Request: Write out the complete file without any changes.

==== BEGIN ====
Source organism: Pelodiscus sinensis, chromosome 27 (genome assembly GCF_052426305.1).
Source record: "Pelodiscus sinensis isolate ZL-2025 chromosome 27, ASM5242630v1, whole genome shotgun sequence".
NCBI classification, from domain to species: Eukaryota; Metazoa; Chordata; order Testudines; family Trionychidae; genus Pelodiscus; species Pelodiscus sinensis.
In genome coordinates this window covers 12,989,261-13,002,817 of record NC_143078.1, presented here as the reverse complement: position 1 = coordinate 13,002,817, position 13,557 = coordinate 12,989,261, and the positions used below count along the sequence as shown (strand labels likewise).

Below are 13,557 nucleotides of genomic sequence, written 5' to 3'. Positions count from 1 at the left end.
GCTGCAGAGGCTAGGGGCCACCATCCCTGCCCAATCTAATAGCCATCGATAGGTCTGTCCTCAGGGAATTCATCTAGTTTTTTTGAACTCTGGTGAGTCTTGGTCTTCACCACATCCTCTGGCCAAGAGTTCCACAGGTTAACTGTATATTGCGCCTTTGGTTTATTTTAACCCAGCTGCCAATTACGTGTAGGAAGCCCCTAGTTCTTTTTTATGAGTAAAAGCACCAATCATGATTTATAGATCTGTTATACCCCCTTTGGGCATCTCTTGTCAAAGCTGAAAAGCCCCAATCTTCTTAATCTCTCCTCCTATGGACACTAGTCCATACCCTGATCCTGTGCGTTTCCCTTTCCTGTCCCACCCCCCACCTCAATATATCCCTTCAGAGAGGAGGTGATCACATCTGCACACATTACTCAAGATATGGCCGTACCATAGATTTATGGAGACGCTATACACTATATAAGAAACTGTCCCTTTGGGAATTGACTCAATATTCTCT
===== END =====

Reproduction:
Source organism: Pelodiscus sinensis, chromosome 27 (genome assembly GCF_052426305.1).
Source record: "Pelodiscus sinensis isolate ZL-2025 chromosome 27, ASM5242630v1, whole genome shotgun sequence".
NCBI classification, from domain to species: Eukaryota; Metazoa; Chordata; order Testudines; family Trionychidae; genus Pelodiscus; species Pelodiscus sinensis.
In genome coordinates this window covers 12,989,261-13,002,817 of record NC_143078.1, presented here as the reverse complement: position 1 = coordinate 13,002,817, position 13,557 = coordinate 12,989,261, and the positions used below count along the sequence as shown (strand labels likewise).

Below are 13,557 nucleotides of genomic sequence, written 5' to 3'. Positions count from 1 at the left end.
GCTGCAGAGGCTAGGGGCCACCATCCCTGCCCAATCTAATAGCCATCGATAGGTCTGTCCTCAGGGAATTCATCTAGTTTTTTTGAACTCTGGTGAGTCTTGGTCTTCACCACATCCTCTGGCCAAGAGTTCCACAGGTTAACTGTATATTGCGCCTTTGGTTTATTTTAACCCAGCTGCCAATTACGTGTAGGAAGCCCCTAGTTCTTTTTTATGAGTAAAAGCACCAATCATGATTTATAGATCTGTTATACCCCCTTTGGGCATCTCTTGTCAAAGCTGAAAAGCCCCAATCTTCTTAATCTCTCCTCCTATGGACACTAGTCCATACCCTGATCCTGTGCGTTTCCCTTTCCTGTCCCACCCCCCACCTCAATATATCCCTTCAGAGAGGAGGTGATCACATCTGCACACATTACTCAAGATATGGCCGTACCATAGATTTATGGAGACGCTATACACTATATAAGAAACTGTCCCTTTGGGAATTGACTCAATATTCTCT